Measurement of Bandwidth in analog signal and a digital signal
  • As shown in the above figure, the highest frequency signal and lowest frequency signal in an analog signal are 10000 Hz and 3000 Hz respectively. So the analog signal bandwidth is,
    Analog signal Bandwidth = Highest frequency signal – Lowest frequency signal
    Analog signal Bandwidth = 10000 Hz – 3000 Hz
    Analog signal bandwidth = 7000 Hz
  • Similarly, in digital signals, you can see that 12 bits are transmitted in a second on a communication channel. So the digital signal bandwidth is,
    Digital signal bandwidth = bits transmitted per second
    Digital signal bandwidth = 12 bits per second (bps)

Throughput Measurement

Throughput is the second most important parameter of network performance that tells you how much actual data travels over a communication channel in a specific amount of time.

  • The throughput measurement tells you how fast data can actually be transmitted over a channel.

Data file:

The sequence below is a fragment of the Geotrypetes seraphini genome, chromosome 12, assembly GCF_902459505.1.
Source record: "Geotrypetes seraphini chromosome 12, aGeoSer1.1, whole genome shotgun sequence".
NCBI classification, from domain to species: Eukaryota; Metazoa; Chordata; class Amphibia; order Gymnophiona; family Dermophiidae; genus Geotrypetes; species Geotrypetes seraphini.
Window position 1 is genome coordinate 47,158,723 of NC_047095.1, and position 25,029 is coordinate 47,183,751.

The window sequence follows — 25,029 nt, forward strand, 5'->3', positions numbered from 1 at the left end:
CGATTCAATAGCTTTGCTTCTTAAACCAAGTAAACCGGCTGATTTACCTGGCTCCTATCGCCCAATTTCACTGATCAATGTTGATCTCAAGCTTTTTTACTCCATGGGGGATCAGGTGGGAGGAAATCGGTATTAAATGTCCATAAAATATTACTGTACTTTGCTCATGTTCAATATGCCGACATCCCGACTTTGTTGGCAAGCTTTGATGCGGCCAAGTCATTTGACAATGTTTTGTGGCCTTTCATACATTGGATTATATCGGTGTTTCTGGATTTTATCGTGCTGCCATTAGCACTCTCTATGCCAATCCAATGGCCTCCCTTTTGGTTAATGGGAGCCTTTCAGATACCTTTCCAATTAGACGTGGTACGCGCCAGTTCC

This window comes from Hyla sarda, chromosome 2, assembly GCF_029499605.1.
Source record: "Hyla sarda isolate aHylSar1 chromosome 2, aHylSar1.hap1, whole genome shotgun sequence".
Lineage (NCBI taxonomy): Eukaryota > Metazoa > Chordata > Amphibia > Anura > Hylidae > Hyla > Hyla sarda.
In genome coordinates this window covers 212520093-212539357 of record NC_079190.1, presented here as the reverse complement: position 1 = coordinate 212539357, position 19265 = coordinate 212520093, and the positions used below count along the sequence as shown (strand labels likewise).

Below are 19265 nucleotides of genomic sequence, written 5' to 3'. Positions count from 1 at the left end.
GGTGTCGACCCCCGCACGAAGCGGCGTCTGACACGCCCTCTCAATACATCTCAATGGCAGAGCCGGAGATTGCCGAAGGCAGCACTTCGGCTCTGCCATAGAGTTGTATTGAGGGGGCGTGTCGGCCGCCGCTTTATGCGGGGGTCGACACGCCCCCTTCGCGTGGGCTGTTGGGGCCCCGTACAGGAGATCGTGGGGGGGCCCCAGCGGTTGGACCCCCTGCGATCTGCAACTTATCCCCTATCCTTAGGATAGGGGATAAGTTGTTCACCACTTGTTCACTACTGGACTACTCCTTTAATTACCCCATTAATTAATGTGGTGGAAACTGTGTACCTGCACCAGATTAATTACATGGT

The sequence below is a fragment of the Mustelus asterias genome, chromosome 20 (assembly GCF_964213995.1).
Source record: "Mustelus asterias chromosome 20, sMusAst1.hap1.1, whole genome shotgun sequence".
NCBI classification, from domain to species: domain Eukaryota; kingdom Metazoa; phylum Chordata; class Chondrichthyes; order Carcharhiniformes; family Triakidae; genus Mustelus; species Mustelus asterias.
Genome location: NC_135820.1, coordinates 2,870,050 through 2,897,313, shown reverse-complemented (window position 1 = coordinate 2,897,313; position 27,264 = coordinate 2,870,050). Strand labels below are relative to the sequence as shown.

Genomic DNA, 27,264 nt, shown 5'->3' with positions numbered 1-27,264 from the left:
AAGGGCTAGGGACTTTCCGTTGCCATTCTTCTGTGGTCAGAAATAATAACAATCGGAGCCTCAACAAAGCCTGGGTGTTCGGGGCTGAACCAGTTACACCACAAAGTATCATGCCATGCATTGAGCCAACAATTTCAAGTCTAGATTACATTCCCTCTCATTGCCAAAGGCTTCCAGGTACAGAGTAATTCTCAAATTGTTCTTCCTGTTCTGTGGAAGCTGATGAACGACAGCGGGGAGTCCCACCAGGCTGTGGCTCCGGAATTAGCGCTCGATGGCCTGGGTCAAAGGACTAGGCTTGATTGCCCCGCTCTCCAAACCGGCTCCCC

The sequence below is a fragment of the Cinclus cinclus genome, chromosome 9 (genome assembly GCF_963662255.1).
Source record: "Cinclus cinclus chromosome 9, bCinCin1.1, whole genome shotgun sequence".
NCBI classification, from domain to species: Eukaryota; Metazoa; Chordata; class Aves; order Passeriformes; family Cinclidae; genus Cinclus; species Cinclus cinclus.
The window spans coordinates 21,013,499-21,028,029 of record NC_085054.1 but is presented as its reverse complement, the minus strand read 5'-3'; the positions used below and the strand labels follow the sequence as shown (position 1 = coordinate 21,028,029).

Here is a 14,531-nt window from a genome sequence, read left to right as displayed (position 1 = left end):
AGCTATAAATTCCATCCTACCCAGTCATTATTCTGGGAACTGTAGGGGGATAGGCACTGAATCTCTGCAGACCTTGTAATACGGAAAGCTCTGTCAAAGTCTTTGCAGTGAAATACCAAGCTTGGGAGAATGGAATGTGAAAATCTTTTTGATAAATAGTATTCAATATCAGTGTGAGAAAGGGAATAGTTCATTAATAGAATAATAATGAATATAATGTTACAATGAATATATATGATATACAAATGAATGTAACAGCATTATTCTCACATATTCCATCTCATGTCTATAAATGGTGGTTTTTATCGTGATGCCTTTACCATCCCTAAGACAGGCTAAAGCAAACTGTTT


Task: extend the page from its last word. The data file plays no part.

• The main difference between bandwidth and throughput here is that bandwidth is the potential measure that tells the capacity of data that can be transmitted, whereas throughput tells you how fast the data can actually be sent by the sender.
  • Throughput can be calculated as,
    • Throughput = (frames * average of bits) / seconds
    • Suppose the bandwidth in the network is 5 Mbps, and the sender sends 2400 frames per minute and each frame has 20000 bits. So, the Throughput will be,
      Throughput = (2400 * 20000) / 60
      Throughput = 400 * 2000
      Throughput = 0.8 Mbps

The below diagram describes the Throughput measurement of data.

Throughput measurement of data

The left side of the above diagram shows that the receiver can receive 4 packets at a time, while on the other side you can see that the bandwidth of the network is high so that it is capable of receiving 10 packets at a time. This diagram also shows that if the bandwidth is high then the throughput will also be high.